Policy Update 003
Coping with Debt Deflation in Japan
Assessment of the Comprehensive Counter-Deflationary Package
Rebuilding of the Japanese banking sector requires resolution of both the stock and flow problems surrounding banks, accumulation of nonperforming loans (NPLs) on the stock side, and low profitability of the banking business on the flow side. In promoting banks' disposal of NPLs, it is important to ensure that the banks make accurate judgments regarding the fate of each borrowing company, by adopting strict standards for asset assessment. Meanwhile, to improve profitability, banks must reinforce governance and make innovative changes to their business model. The proposed but aborted re-examination of the tax-effect accounting system (capital reinforcement) - an area in which the government's comprehensive counter-deflationary package is said to have become "toothless" - had been aimed at the pursuit of these two goals. Despite this setback, however, the Program for Financial Revival has managed to implement a series of other hard-to-swallow yet important measures, and there is still hope for the actual implementation of the package. The true value of the program hinges on how soon proposed key measures, such as another round of special inspections of banks by the Financial Services Agency and the subsequent announcement of gaps between banks' own assessment and the results of the FSA inspection, can be implemented. If the government fails to act quickly, the program would ultimately be "toothless." In this sense, the package is to face the true test in its implementation.
Measures to Pull Japan out of Economic Disarray
The current state of the Japanese economy is deemed modest debt deflation, in which prices continue to fall as companies and banks - suffering under the weight of excessive debts and NPLs, respectively - are forced to sell their goods and assets at losses. Thus, while deflation is a cause of the further increase in NPLs, the continuation of the NPL problem is also a cause of deflation. Reducing banks' NPLs (excessive debts held by companies) is a vital policy for severing the mechanism of debt deflation (or the vicious cycle of the continuation of deflation and an increase in NPLs), and this is the policy agenda that must be given top priority if Japan is to be pulled out of its ongoing economic disarray.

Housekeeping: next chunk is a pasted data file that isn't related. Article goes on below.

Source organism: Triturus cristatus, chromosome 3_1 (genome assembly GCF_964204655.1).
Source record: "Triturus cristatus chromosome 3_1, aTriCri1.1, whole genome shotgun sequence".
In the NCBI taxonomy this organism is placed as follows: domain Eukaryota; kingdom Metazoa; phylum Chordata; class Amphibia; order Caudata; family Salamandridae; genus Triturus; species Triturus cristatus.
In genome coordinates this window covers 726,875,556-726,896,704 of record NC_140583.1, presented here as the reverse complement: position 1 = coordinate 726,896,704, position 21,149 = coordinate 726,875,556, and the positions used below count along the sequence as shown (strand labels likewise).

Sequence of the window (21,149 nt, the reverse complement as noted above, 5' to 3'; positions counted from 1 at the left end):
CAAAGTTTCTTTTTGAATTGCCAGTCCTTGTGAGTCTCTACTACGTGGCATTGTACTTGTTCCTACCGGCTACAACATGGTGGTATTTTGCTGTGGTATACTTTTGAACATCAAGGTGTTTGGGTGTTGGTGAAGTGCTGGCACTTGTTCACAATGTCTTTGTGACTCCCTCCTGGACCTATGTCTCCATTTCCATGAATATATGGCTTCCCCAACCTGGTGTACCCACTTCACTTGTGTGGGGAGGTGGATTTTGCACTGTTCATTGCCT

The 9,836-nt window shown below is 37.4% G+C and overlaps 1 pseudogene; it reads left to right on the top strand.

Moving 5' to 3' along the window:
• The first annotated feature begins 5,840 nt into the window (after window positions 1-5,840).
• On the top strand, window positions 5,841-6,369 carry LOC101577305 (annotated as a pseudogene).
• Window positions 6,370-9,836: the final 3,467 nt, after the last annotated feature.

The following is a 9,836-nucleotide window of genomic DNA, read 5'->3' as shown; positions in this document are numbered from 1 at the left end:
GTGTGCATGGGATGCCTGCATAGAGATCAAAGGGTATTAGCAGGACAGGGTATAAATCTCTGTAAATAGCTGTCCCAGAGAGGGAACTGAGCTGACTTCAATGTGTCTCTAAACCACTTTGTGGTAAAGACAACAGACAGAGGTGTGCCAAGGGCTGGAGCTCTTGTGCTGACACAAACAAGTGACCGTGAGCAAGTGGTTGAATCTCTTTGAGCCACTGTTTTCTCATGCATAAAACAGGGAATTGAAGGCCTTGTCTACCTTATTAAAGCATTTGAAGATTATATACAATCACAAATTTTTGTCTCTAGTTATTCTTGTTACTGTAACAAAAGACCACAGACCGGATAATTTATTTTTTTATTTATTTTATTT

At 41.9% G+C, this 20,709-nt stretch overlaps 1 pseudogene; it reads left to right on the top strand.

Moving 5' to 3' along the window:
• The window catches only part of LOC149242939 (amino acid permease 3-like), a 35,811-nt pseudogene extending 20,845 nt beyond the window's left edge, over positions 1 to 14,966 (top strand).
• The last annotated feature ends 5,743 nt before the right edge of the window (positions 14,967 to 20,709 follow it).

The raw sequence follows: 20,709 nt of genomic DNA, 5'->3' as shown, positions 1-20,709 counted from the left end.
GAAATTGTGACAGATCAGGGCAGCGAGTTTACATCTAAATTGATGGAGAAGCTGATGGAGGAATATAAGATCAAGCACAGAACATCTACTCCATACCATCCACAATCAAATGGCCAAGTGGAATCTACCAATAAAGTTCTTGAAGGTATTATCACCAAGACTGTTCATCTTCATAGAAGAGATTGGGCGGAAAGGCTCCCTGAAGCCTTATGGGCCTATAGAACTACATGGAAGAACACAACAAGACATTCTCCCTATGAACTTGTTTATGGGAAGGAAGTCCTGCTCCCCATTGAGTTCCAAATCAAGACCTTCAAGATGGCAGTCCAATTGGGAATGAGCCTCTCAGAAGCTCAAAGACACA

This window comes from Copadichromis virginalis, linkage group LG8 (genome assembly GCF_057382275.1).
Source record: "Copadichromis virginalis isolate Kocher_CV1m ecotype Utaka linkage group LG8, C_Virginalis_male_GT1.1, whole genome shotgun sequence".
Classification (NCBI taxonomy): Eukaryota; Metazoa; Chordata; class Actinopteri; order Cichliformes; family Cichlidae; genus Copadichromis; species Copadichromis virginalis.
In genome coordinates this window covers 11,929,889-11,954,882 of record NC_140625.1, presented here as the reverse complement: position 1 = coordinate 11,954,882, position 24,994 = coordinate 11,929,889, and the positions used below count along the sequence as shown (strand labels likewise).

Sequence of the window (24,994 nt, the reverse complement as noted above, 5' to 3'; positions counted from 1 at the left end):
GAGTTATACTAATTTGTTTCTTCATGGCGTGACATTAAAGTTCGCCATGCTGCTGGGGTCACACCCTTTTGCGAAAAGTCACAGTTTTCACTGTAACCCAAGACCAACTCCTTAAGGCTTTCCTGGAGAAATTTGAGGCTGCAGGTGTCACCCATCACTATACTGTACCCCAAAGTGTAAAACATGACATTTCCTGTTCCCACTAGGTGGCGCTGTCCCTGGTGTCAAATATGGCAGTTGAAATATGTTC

In promotion of the disposal of NPLs, it is indispensable to proceed with the reconstruction of borrowing companies in a systematic manner, and to prepare an efficient safety net to cope with the short-term increase in bankruptcies and unemployment.
As a measure to facilitate corporate reconstruction, it is of the utmost importance to ease restrictions on banks' tax-free disposal of NPLs, which are overly stringent and have been driving creditor banks to force small and medium-size corporate borrowers into bankruptcy. It must be noted that a financial revival and an industrial revival cannot be completed at the same time, and thus two sets of measures should be implemented on separate timetables. Measures for banks - stricter asset assessment standards, reinforced provisioning requirements, and the infusion of public funds - should be implemented within several months, while measures for companies - liquidation, reconstruction, and business transfer - should be carried out in an orderly manner over a period of several years, as such schemes involve employment adjustments.
As for the safety net, the government should promptly announce the amount of planned expenditures on employment-related measures (for instance, pledging to spend ¥10 trillion over three years), to provide the general public with a sense of assurance. However, we must not forget that fiscal reconstruction will become an issue of top priority when the two- to three-year period of intensive NPL disposals is over, and when the private-sector economy is back on a path of sustainable growth in several years. Therefore, in the implementation of fiscal measures to strengthen the safety net, the government must clarify the long-term fiscal reconstruction plan, the implementation of which should begin in several years.
In accordance with the progress of the disposal of NPLs and corporate reconstruction, the Bank of Japan must help abate deflationary pressure by providing sufficient liquidity in the money market.
*This is a translation of the Japanese article published in the Nov. 19, 2002 issue of the "Shukan Ekonomisuto (Weekly Economist)" magazine.
November 19, 2002
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